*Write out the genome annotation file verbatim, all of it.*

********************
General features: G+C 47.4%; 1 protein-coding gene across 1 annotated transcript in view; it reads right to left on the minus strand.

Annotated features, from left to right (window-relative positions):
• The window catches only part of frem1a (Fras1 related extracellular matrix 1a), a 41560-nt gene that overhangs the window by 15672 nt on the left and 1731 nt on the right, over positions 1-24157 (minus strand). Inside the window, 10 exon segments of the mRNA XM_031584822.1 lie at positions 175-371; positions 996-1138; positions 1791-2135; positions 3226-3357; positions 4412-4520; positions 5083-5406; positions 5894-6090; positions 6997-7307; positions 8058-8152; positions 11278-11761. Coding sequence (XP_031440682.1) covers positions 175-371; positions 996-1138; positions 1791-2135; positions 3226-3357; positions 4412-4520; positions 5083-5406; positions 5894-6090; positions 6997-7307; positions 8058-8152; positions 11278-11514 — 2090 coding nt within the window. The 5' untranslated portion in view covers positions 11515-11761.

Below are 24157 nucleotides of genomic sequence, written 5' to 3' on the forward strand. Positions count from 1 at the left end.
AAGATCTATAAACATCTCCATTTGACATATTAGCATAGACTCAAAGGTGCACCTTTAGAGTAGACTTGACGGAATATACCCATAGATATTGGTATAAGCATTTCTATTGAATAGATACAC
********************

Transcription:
General features: G+C 47.4%; 1 protein-coding gene across 1 annotated transcript in view; it reads right to left on the minus strand.

Annotated features, from left to right (window-relative positions):
• The window catches only part of frem1a (Fras1 related extracellular matrix 1a), a 41560-nt gene that overhangs the window by 15672 nt on the left and 1731 nt on the right, over positions 1-24157 (minus strand). Inside the window, 10 exon segments of the mRNA XM_031584822.1 lie at positions 175-371; positions 996-1138; positions 1791-2135; positions 3226-3357; positions 4412-4520; positions 5083-5406; positions 5894-6090; positions 6997-7307; positions 8058-8152; positions 11278-11761. Coding sequence (XP_031440682.1) covers positions 175-371; positions 996-1138; positions 1791-2135; positions 3226-3357; positions 4412-4520; positions 5083-5406; positions 5894-6090; positions 6997-7307; positions 8058-8152; positions 11278-11514 — 2090 coding nt within the window. The 5' untranslated portion in view covers positions 11515-11761.

Below are 24157 nucleotides of genomic sequence, written 5' to 3' on the forward strand. Positions count from 1 at the left end.
AAGATCTATAAACATCTCCATTTGACATATTAGCATAGACTCAAAGGTGCACCTTTAGAGTAGACTTGACGGAATATACCCATAGATATTGGTATAAGCATTTCTATTGAATAGATACAC